Kate Koppelman, PhD
Chair, English Department
Associate Professor, English
Associate Appointment, Medieval Studies
Associate Appointment, Women, Gender, and Sexuality Studies
Building/Room: Casey 510-09
Teaching and Research Interests
Both my teaching and my research explore moments of textual, cultural, and historical anxiety--moments of “unknowing” or uncertainty regarding individual, national, or religious identities. I am particularly interested in the culture of the Middle Ages both for what it can teach us about our own efforts to negotiate between and among various external (and sometimes internal) expectations as well as the ways in which the medieval world (real and imagined) has and continues to be used in our current historical moment. I use psychoanalytic theory because I feel that it provides us with a unique vocabulary to talk about such negotiations--additionally, I feel as though it constantly pushes the edges of what we see as comfortable, knowable, or real. I also have an unrelenting interest in detective fiction, and a particular affection for British mysteries. More recently I have been interested in notions of the post- or trans-human as they appear both in texts from the more distant past as well as more contemporary fictional imaginings.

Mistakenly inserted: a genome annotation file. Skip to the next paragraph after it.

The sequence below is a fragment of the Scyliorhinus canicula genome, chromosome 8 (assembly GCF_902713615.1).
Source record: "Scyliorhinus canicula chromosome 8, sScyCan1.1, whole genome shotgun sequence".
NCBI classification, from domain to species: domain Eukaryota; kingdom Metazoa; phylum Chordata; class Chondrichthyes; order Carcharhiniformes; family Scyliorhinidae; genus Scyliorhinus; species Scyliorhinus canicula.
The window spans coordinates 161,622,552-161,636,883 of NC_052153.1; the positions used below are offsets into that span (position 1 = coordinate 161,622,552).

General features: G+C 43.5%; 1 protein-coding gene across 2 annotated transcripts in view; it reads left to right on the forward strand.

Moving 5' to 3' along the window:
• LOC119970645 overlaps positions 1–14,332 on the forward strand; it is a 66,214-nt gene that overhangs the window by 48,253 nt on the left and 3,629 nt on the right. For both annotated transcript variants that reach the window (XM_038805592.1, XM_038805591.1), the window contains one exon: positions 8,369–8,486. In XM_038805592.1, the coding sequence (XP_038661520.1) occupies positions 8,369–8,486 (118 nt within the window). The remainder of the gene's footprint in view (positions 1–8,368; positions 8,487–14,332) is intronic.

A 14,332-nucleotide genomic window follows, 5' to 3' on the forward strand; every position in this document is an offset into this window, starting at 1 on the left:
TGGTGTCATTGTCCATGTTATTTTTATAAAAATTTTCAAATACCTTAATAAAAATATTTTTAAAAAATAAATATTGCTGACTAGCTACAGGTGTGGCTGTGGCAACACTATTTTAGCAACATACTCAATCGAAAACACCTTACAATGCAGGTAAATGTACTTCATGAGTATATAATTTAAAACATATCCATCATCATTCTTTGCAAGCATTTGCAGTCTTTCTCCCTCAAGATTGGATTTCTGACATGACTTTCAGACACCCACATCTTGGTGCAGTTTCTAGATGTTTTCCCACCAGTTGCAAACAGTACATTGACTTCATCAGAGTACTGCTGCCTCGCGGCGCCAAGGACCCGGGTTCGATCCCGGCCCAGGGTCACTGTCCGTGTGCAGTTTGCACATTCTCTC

Interests: Medieval literature and culture, psychoanalytic theory, feminist theory, posthumanism, detective fiction.
Current and Recent Courses: Chaucer, Reading the Posthuman (UCOR), Medieval Marvels, Medieval Masculinities, Literary Studies, Medieval Posthumanism (planned SQ 2022).
BA, English, DePaul University
M.A, English Syracuse University
PhD, English and Literary Theory, University of California, Santa Barbara